’s Death and Mastery: Psychoanalytic Drive Theory and the Subject of Late Capitalism
(Columbia University Press, 2016) revitalizes two oft’ maligned psychoanalytic concepts, the death drive and the drive to mastery, and makes lively and thoroughgoing use of both to revisit arguments about the power of the culture industry and how we might resist its narcotizing allure. For instance, we know Facebook is the devil, offering us relief from real strife via impotent political engagement; like prisoners in solitary we write on its wall. We know Netflix is a platform for product placement that we
pay for, meanwhile losing track of our myriad subscriptions. We know we ought to think twice before inhaling the contents of either yet we simply cannot seem to stop ourselves. What gives?
This--our compliant involvement with what promises to decrease our power and increase our alienation—is an old Frankfurt School obsession and query. Fong attempts to explain our complicity by using Freud altogether differently than his forebears. (Fong has been a member of the Society for Psychoanalytic Inquiry which, having turned ghosts into ancestors, strikes me as the closest thing we have to a contemporary version of the Institut fur Sozialforschung going today, although I believe most of its members are American born.) He reminds us that the Frankfurt School ignored the death drive. In fact, the Freud engaged by the Frankfurt School appears to have stopped writing around 1919. (It is very odd to think that they did not absorb and make use of Beyond The Pleasure Principle
, forget Civilization and Its Discontents
.) I admit I found myself wondering if Freud’s conclusions about man as wolf to man, the impossibility of loving our neighbor as ourselves, and our desire to go out as we came in, were simply too bleak even for
Adorno, Horkheimer and Marcuse?
Of course, the death drive is tough for politics: how to organize people to fight for what is just if, at the end of the day, they simply seek the cessation of tension, and furthermore, are compulsively drawn to repeat their worst experiences? Freud’s thinking after 1920 can be read as offering a devastating critique of neoliberal “just do it” life with its appeals to progress and perfectibility. And Fong puts this Freud to great use. Attempting to construct a way out of being subsumed by the culture industry, with its promise of ruin, Fong champions a reappraisal of the super-ego as a friendly presence. He borrows from Hans Loewald, who argued for the super-ego as being future oriented, and harboring a hopeful fantasy, like a kind parent, about the fate of the ego over time.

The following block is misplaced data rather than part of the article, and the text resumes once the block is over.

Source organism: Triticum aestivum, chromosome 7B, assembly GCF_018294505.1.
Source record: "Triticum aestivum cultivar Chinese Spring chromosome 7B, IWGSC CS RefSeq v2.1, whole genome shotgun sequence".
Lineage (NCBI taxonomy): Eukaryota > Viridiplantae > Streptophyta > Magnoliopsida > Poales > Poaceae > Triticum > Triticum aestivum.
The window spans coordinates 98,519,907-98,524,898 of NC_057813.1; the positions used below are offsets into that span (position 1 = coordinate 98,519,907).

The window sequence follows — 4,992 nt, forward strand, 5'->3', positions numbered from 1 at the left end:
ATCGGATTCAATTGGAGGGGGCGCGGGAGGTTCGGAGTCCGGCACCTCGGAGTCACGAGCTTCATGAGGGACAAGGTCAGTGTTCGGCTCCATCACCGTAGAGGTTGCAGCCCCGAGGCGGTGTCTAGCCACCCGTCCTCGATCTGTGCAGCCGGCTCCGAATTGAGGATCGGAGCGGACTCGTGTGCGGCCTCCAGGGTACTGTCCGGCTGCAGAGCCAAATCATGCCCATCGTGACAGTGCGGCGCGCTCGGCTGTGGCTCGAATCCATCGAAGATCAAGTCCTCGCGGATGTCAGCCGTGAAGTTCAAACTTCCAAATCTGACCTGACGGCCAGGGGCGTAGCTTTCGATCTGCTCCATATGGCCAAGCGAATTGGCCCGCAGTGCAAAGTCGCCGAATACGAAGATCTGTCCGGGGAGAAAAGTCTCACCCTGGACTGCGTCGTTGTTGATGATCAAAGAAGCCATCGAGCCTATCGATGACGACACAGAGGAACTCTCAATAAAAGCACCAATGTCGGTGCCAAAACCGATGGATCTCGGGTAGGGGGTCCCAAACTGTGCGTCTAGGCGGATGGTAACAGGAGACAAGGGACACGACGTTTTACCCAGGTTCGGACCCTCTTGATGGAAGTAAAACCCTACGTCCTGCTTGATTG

Fong also engages the thinking of Jacques Lacan, and with his help, tries to answer a question derived from a debate between Freud and Wilhelm Reich, about “where does the misery come from?” (Thanks to Jacqueline Rose for bringing this question to all of our attention). He develops a new theory (!) about aggressivity that locates it as arising neither solely from within nor from without. Interestingly, he does not rely on Laplanche to make his argument.
That said, mastery as a concept scares me. Can “the master’s tools,” to paraphrase Audre Lorde, “dismantle the master’s house?” Lawrence Kohlberg’s stages of moral development did come to mind as I read, and I was left at times feeling a bit like one of Carol Gilligan’s adolescent girls, putting my feet, talk about returning to the primordial ooze, into the shoes of another. Then there is Freud’s idea that women lack sufficient super-egos. Following this logic, it is not too strange to ask if women can exercise mastery? And finally, what about Kerry James Marshall’s evocative and resonant use of the word, albeit spelled differently (Mastry), to refer to both slavery, the slave master, and the lives of those who survived it and his aftermath? Mastery is not a neutral word.
Nevertheless, Fong’s idea that a life without mastery may not be a life worth living--where we cannot resist returning to the “primordial density” from which we once emerged, a space with no self and no other where we make judgments without judging and lack the capacity for delay and therefore the capacity to think--has traction. At a moment when both religious fundamentalism and the culture industry have us under their sway—or perhaps better put, have us on the nod, it comes as no surprise that Fong’s next book will be about drugs in the history of capitalism.
Tracy D. Morgan is a psychoanalyst and the founding editor of NBiP. Write to her at firstname.lastname@example.org